Amendment No. 11 would delete the reference to consulting the Electoral Commission on
the political parties on whose behalf such broadcasts may be made"—
a subject that is likely to raise sensitive issues—
and … the length and frequency of the broadcasts".
It may be better to let the broadcasting companies and the BBC face the music from the disenchanted political party, rather than allow the Electoral Commission to be exposed to legal proceedings because it has strayed into an area where it should not have been.
I should be grateful to the Minister if he would tell the Committee how he views this matter.
I support the amendments tabled by the hon. Member for Battersea (Mr. Linton), which have considerable practical merit. Party political broadcasts have evolved like Topsy in an informal but constructive way over a long period. I do not believe that an Electoral Commission has the qualifications to determine how to get the balance right. We would do the commission a favour if we did not get it drawn into this area.
The hon. Member for Battersea raised the alarming spectacle of judicial review, which we have managed to avoid in this context. In Committee, the Minister detailed the proliferation of small political parties that are growing almost by the day in this country, so I do not have to remind him that they would see this as a great opportunity to paralyse the whole process, which could lead who knows where. That is the point.
The system is not broke, so we should not fix it. There is an established convention, but that does not mean that there are no rows or disagreements. Heaven knows, my party has had many complaints about balance and share, as have other parties in the House and outside. However, there is no evidence to suggest that the existing mechanism does not manage to resolve those problems. The broadcasters recognise that they have a wide audience. Political parties also have influence over the broadcasters, which can be brought to bear in different ways.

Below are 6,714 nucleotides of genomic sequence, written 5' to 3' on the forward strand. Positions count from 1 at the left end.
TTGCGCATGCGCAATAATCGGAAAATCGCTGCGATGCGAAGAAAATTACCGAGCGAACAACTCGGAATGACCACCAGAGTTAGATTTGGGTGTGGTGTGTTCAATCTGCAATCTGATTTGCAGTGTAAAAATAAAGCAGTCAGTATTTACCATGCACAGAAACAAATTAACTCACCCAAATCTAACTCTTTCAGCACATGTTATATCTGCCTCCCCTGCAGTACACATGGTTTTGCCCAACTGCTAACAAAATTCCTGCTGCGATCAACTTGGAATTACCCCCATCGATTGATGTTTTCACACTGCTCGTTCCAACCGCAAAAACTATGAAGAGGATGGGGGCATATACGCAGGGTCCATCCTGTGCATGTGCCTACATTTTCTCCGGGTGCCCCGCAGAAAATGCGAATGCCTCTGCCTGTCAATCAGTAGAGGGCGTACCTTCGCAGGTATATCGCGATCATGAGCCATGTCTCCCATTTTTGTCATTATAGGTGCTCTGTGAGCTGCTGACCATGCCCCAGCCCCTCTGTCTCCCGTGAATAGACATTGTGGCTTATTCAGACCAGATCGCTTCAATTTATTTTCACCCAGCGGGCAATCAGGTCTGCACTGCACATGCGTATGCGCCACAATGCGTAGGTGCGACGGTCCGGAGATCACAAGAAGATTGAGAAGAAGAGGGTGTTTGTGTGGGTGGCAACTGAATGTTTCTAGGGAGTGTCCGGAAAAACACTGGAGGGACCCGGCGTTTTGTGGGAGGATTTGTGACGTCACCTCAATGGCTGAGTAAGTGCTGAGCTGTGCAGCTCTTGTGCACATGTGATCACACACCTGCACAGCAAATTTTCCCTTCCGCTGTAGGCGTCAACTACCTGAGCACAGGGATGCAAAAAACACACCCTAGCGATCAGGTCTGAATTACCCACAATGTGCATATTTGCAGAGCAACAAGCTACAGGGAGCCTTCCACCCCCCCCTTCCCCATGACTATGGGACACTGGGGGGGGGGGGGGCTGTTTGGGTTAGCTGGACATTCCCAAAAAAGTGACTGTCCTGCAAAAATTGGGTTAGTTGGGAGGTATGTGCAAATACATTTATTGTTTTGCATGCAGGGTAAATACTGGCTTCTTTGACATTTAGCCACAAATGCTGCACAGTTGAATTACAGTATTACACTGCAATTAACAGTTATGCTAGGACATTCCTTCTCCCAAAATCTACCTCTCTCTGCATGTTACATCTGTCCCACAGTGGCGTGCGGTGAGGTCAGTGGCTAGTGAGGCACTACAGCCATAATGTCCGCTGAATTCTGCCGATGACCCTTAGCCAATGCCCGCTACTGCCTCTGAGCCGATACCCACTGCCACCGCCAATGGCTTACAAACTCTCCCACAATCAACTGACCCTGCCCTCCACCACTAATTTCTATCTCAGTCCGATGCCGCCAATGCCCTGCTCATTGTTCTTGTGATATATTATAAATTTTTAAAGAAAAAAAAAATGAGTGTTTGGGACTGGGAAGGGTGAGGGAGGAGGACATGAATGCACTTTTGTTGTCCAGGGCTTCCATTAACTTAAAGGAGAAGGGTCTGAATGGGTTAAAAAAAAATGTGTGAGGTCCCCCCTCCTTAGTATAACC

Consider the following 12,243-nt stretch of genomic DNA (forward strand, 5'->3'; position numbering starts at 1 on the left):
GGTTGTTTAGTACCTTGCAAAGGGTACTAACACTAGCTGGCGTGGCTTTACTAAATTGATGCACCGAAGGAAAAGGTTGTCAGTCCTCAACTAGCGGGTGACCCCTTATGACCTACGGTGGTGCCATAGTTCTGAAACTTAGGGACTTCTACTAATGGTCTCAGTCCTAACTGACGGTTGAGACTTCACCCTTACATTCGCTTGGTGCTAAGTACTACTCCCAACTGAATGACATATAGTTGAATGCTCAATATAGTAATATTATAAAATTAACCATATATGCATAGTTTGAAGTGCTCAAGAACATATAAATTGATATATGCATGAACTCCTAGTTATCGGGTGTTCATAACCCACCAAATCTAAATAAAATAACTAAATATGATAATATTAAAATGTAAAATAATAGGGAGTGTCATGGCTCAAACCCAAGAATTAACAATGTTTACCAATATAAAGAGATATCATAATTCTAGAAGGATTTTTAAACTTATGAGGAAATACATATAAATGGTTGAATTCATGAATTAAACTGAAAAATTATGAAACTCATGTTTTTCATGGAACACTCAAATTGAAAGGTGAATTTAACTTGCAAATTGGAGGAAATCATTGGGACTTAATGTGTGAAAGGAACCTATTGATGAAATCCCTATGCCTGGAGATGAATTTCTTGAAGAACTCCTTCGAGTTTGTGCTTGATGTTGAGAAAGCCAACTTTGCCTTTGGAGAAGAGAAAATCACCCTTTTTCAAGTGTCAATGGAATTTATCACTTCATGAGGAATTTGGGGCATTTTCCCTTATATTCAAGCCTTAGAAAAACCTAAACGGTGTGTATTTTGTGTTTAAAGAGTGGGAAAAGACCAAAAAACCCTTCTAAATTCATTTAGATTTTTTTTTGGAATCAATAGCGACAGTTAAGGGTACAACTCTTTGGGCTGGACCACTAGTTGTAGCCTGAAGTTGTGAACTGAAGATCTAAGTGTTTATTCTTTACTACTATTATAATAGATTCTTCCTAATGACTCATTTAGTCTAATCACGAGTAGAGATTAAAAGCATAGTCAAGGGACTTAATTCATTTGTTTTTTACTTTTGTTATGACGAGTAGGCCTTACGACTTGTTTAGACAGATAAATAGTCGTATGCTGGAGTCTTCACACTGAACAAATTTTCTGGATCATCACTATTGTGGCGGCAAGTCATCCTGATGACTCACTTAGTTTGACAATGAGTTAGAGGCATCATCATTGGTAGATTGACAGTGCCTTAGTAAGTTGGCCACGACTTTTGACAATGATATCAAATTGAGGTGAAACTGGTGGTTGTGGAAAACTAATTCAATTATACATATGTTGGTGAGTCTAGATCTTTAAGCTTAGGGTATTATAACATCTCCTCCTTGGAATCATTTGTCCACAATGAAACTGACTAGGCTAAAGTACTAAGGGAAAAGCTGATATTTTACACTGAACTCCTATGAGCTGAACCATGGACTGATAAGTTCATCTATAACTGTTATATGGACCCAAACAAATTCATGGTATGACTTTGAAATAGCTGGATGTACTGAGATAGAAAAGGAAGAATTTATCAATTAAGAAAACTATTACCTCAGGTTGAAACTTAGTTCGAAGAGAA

Will the Minister address that point? Does he accept that placing an obligation on the Electoral Commission to be responsible to the political parties for securing balance is to open up the possibility of legal difficulties, which we could all do without?
Mr. Lord, I have very little to repeat of what I said before 10 o'clock, except to say that I find myself in very considerable sympathy with amendments Nos. 10 and 11—which were positively and articulately moved by the hon. Member for Battersea (Mr. Linton) and which, interestingly, were supported by the Opposition spokesman, my hon. Friend the Member for Beaconsfield (Mr. Grieve) and by the Liberal Democrats' spokesman, the hon. Member for Gordon (Mr. Bruce). I too believe that if something ain't broke, we should not go about fixing it. The present system does work, and the hon. Member for Battersea has made an excellent point.